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Pocket opening - using silk organza

With the warm weather we are having at the moment (25 degrees Celsius, very hot for The Netherlands in April) I’m longing to sew linen trousers and not doing much hand-sewing. I’m also enjoying the sun, having a lunch or a cup of coffee in the garden is so nice!

For the enforcement of the pocket opening I used a technique I found in the book “Couture sewing techniques” by Linda Maynard that I bought recently. It’s a wonderful book with a lot of special techniques that I’d like to try. Like Ann said in her review of the book (must be the same book, though my version has a different cover) it’s not about haute couture techniques. The techniques are more high end RTW and as I’m striving more towards high end rtw for my own sewing than real couture techniques, this is a book I like and will use more in the future.

These are not the complete instructions of the book to sew the pocket, but I like to show the way the opening is made.

For the pocket opening a strip of silk organza is used, cut on the straight of grain, 3 cm wide. Fold the strip in the length and iron it. Place it on the seamline of the pocket (wrong side of fabric), clip where necessary to make the curve. Stitch in the crease.

Sew the pocket facing with right sides together, the stitchline just beside the previous stitching.

From this point I made the pocket opening like I always do: trim the seams, clip where necessary, turn and topstitch.

This is the result on the inside of the pocket.

And here you can see the trimmed seam allowance and the silk organza. Nothing to be seen after completing the trousers.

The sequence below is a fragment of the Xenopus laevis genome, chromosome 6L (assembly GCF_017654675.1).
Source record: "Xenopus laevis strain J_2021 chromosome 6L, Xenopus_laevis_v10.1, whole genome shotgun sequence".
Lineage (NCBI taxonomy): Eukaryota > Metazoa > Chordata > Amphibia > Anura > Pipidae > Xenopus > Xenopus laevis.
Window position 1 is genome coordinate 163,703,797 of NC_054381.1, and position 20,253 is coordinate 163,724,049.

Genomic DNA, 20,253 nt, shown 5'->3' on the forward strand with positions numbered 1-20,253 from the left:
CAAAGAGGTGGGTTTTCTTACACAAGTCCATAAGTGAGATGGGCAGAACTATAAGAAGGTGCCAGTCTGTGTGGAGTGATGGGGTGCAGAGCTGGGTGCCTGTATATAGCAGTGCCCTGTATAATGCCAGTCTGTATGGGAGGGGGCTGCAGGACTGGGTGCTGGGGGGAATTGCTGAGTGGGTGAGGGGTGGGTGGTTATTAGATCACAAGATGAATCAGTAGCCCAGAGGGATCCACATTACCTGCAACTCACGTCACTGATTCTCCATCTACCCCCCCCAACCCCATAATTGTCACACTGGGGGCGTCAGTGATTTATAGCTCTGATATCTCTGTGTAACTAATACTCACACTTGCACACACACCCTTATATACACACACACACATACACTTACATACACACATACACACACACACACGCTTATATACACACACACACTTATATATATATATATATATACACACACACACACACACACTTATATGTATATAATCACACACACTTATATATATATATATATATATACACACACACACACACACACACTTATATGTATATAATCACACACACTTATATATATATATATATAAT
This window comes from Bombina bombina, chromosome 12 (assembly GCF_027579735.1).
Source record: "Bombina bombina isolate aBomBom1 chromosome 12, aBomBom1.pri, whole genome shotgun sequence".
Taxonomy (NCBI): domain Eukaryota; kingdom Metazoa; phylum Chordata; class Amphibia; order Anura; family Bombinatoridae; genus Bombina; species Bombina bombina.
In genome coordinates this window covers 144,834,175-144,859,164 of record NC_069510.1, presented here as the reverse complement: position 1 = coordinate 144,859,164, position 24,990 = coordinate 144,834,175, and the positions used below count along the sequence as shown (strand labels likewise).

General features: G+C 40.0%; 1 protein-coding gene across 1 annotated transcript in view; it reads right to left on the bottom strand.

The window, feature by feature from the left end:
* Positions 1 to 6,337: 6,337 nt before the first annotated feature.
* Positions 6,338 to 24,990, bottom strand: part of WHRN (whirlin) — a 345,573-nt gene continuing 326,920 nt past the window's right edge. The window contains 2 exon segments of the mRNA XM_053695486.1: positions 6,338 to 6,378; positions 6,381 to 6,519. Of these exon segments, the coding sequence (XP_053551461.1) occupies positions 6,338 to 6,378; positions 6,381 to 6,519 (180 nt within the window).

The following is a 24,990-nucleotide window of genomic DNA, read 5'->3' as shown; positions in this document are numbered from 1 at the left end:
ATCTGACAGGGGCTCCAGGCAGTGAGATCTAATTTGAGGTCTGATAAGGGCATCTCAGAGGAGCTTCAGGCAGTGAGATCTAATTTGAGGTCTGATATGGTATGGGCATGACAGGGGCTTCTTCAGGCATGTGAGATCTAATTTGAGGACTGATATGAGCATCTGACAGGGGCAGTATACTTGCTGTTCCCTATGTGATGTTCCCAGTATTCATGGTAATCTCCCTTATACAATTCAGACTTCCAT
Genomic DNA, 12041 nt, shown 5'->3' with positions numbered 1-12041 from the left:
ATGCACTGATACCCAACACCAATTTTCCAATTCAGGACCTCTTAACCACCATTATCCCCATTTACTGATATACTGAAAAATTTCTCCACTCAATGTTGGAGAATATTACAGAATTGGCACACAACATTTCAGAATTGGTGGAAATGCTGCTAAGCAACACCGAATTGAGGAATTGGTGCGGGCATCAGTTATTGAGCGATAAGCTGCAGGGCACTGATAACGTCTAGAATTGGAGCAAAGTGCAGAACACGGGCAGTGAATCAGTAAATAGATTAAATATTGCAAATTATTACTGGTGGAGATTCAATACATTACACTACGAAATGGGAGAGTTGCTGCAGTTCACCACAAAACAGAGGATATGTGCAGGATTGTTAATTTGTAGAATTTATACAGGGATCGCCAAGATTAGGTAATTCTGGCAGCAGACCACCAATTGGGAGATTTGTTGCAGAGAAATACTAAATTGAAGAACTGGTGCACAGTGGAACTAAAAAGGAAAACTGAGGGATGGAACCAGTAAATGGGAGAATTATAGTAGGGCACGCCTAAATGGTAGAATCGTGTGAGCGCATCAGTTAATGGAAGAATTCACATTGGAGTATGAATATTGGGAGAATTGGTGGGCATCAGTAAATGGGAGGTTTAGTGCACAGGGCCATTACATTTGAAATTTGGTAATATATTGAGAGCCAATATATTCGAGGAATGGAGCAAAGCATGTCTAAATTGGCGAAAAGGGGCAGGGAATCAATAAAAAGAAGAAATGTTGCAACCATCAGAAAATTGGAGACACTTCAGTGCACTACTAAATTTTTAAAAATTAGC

1. It looks like an interesting book. I have her De-Mystifying Fit book and really like it.

  2. Huh - what a good tip. THanks for passing it along.

  3. Thank you for sharing this technique!

  4. I like the idea of using silk organza for reinforcement. It's invisible in the finished garment.

    And I like the book, too. There are several techniques in it that I would like to try soon, namely the banded V-neck, the balanced darts, and the wide charmeuse hem band.

  5. Clever idea. I think I must buy this book while the Australian $ is so high.

  6. Very interesting - seems like the book is quite popular.

  7. This pocket technique looks nice. Your book sounds like a great resource. I think I have another book by Maynard, I need to take a look

  8. What a lovely technique! Thanks for illustrating it so well.

  9. Oh my God! Is 25ºC hot? Here in Rio, I use to fix my air conditioned in 24/25... In summer, outside use to be hotter, much much hotter.

  10. I took this book out of the library and just used the knit neckline technique. It's fantastic. The best looking knit binding I've made. Easiest to do well too. We do have a different cover here. I was wavering about buying it because I thought the organization of the book a bit weird, but the techniques are well photographed and explained.


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